- The North Yorkshire Fire and Rescue Authority is made up of 16 elected Councillors, appointed to the Authority from North Yorkshire County Council and the City of York Council, and reflecting the political makeup of the overall numbers of elected councillors in the county and city. These Councillors represent lots of smaller areas, but which taken together cover a large part of the county. However, not every area is represented on the Authority and so not everyone has a voice.
Would there be an election to appoint the new Police, Fire and Crime Commissioner?
No. The existing Police and Crime Commissioner would take on the new role of Police, Fire and Crime Commissioner. The next election is in 2020, at which point the public would formally elect a Police, Fire and Crime Commissioner for the first time.
Will savings made in one service be used to finance the other service?
No. By law, the two organisations budgets and precepts will remain separate. Savings made in either service must be allocated back to that service’s budget.
Will I still call 999 to reach the emergency services?
Yes, the 999 number will remain unchanged.
How long will it be before we see any changes and savings?
The total savings set out in this business case will be made over the next 10 years, with the different options achieving those savings faster or slower depending on the option.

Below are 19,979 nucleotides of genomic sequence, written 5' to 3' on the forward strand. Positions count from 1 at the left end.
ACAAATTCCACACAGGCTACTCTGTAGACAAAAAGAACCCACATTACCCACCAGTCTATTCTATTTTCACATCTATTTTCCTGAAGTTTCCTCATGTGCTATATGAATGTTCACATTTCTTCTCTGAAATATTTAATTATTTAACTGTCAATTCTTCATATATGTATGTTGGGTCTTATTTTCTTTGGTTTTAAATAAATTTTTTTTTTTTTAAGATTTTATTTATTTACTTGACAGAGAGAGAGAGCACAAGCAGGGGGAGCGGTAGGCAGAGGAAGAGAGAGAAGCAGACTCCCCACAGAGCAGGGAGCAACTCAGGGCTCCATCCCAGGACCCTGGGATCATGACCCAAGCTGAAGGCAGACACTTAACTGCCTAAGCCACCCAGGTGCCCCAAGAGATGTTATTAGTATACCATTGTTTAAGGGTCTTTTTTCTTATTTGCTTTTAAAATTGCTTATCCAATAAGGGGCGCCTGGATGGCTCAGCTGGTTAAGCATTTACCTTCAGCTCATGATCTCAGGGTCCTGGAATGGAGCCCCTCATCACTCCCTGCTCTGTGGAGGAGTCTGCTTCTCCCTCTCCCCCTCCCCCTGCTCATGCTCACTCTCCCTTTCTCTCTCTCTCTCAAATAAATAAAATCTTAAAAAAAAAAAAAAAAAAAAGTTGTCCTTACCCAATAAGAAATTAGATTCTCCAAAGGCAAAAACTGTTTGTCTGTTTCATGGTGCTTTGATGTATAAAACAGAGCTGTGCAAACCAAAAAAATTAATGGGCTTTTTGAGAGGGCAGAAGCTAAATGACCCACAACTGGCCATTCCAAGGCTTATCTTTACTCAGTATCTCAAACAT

All options should start to realise those savings in the first three years, but to differing levels.
Why didn’t you merge HQs before you just bought a new one?
The Commissioner approached the Fire and Rescue Authority at the time about the potential for a shared headquarters. There was initial interest which has recently been revisited. The lease on the current Fire and Rescue Service HQ comes up for renewal in 2021/22.
Is there enough space in Alverton Court to accommodate the fire service staff from their headquarters?
Yes. North Yorkshire Police is currently introducing a new ‘agile’ way of working, and by using new technologies, it enables people to work from home or different buildings, and at more flexible hours. Although this new system isn’t appropriate for all roles it does mean that we don’t need a desk for every member of staff which greatly reduces the space required for a motivated and efficient workforce. By managing where police teams are based, we would definitely be able to fit the Fire and Rescue Service team into the new building.
Would this change mean a reduced presence or visibility from our police or fire services in our communities?
No. There will be no change to police officer or firefighter numbers as a direct consequence of this business case, or a negative impact on their visibility. In the business case it suggests it should be possible that, by sharing our buildings more effectively for example, both services can save money, and can therefore maintain their presence in communities and even reinvest in frontline services in the future.
Would these changes mean a loss in local identity for our fire service?
No. Fire and Police services would still exist as separate, distinct organisations. Their names, uniforms, roles and branding would not be affected.
You’re not saving much money, so what is the point?
The point of this proposal is not just about saving money. Money is a factor, but the proposals are more about providing the best possible service to the people of North Yorkshire. While the savings outlined in this business case are not huge they do reflect a number of ways we can become more efficient and reinvest money in our frontline services. Also the savings do mean that current cuts to firefighter numbers that the Fire Authority has approved could be reversed.